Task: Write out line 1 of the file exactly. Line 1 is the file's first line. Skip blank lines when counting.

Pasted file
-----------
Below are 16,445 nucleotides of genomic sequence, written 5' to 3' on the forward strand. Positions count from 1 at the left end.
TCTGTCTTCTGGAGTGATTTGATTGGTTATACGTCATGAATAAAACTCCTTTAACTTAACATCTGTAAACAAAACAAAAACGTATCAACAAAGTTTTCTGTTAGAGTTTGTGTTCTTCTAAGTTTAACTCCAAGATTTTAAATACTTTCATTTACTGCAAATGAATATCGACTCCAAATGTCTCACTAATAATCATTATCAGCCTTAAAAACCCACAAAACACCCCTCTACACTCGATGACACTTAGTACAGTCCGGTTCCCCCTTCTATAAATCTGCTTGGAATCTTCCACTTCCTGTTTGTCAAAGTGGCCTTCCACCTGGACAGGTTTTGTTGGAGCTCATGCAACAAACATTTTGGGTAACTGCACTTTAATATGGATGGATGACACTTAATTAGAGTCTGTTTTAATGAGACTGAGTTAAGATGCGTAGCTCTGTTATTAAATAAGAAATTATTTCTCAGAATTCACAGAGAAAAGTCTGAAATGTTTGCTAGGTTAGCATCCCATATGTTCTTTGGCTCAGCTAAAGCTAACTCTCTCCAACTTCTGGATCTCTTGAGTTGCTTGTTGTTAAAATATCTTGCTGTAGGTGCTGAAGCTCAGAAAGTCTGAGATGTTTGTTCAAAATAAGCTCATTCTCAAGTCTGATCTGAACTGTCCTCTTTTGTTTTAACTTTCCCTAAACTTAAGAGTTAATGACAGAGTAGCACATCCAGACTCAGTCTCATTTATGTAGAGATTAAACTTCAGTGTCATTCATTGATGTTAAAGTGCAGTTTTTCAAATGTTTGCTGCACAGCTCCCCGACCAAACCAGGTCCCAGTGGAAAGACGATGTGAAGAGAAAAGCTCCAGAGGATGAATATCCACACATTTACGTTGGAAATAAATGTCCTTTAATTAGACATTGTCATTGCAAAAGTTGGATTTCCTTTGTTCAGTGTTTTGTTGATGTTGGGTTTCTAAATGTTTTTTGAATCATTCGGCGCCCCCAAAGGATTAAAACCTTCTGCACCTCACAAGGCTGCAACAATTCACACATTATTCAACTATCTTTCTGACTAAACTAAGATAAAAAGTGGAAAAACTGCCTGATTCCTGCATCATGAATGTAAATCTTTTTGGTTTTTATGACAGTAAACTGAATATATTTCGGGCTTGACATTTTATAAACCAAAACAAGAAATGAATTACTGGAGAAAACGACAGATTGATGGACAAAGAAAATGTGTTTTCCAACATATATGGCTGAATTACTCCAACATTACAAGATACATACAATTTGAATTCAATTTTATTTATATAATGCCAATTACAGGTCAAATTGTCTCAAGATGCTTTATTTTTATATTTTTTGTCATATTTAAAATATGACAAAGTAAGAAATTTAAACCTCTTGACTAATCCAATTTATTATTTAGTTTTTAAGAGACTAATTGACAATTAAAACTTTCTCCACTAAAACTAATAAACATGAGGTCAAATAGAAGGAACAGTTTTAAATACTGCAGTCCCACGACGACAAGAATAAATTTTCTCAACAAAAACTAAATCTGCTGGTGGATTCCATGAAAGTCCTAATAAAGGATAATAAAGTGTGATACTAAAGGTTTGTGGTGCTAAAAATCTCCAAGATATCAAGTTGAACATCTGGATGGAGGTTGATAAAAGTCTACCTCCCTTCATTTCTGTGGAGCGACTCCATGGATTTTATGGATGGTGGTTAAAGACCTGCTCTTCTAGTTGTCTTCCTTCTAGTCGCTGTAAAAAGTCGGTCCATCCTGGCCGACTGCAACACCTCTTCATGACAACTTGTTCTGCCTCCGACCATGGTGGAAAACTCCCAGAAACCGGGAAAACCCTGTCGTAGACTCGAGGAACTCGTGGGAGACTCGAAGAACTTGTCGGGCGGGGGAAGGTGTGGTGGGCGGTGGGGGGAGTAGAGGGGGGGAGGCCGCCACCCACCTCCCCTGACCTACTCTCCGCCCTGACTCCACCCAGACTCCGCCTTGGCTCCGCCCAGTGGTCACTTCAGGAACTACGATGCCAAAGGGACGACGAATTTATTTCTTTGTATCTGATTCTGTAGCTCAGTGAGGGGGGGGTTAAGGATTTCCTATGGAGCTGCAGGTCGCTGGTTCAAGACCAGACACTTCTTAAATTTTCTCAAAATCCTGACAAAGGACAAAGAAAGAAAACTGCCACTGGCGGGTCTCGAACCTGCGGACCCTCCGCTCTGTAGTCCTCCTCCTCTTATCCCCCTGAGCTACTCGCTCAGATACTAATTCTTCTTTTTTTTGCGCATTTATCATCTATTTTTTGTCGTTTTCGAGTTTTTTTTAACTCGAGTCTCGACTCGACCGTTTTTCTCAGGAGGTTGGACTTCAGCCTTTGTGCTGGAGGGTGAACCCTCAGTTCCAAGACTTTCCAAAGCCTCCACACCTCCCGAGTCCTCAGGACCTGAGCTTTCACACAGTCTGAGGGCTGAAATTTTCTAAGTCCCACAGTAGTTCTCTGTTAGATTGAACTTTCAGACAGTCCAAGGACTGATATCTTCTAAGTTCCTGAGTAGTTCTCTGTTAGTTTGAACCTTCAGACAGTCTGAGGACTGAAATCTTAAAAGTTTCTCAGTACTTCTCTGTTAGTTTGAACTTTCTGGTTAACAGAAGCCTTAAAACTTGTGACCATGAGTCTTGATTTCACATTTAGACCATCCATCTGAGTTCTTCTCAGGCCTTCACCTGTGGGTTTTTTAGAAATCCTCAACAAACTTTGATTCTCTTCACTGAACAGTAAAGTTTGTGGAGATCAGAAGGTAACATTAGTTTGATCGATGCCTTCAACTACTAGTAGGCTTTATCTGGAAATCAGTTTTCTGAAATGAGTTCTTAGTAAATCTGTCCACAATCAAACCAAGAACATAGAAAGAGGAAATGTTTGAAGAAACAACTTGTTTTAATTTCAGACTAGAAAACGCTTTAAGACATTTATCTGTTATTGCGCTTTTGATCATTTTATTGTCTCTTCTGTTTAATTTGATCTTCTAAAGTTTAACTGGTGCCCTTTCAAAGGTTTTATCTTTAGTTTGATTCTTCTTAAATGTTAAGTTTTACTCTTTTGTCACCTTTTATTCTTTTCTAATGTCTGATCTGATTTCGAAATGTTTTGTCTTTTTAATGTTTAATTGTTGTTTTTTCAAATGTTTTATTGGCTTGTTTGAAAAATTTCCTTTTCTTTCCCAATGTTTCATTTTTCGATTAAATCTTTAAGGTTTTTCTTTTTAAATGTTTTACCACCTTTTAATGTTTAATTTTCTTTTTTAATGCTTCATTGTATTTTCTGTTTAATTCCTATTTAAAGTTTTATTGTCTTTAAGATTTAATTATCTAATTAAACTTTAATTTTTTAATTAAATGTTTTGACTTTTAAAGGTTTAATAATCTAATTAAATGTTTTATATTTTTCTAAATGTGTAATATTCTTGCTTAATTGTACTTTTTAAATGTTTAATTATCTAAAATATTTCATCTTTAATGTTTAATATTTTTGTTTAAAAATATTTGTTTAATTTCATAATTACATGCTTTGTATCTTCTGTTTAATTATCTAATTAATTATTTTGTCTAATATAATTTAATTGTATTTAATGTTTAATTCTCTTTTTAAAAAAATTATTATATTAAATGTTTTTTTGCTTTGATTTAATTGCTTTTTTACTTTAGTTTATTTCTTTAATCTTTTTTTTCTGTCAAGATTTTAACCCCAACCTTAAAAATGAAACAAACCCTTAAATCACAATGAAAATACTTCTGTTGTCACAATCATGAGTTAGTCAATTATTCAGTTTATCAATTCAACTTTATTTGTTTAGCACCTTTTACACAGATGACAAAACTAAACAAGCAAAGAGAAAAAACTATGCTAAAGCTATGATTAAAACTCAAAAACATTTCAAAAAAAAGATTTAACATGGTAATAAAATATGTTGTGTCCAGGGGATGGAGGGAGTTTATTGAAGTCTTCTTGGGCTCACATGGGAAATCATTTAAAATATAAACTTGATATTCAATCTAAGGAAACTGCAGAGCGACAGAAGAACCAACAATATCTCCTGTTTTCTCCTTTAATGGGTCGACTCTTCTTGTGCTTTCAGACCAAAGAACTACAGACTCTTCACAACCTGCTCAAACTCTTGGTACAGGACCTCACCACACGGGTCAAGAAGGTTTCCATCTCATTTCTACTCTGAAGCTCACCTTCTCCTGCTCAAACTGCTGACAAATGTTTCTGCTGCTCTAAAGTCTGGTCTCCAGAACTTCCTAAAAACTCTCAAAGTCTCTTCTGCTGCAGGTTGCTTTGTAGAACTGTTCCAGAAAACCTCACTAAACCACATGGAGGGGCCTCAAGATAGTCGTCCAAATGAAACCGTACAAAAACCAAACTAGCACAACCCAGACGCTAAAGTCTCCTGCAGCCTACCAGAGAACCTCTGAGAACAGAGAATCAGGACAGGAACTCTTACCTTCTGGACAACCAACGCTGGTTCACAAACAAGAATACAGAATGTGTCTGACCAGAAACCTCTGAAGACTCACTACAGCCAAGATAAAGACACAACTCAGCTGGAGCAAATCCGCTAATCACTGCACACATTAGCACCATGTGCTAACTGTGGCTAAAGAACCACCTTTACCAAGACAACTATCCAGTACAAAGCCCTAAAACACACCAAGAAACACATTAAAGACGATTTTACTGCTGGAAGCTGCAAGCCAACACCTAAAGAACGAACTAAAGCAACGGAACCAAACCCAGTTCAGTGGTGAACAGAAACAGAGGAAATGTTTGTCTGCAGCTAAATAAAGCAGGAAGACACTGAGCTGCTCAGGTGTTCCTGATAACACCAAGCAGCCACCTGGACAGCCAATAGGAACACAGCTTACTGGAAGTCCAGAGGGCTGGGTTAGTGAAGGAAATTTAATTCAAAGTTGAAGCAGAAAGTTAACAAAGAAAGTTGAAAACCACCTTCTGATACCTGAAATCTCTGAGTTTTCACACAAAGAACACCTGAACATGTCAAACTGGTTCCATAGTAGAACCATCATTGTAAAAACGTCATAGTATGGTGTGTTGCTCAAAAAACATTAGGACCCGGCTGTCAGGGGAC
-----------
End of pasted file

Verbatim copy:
Below are 16,445 nucleotides of genomic sequence, written 5' to 3' on the forward strand. Positions count from 1 at the left end.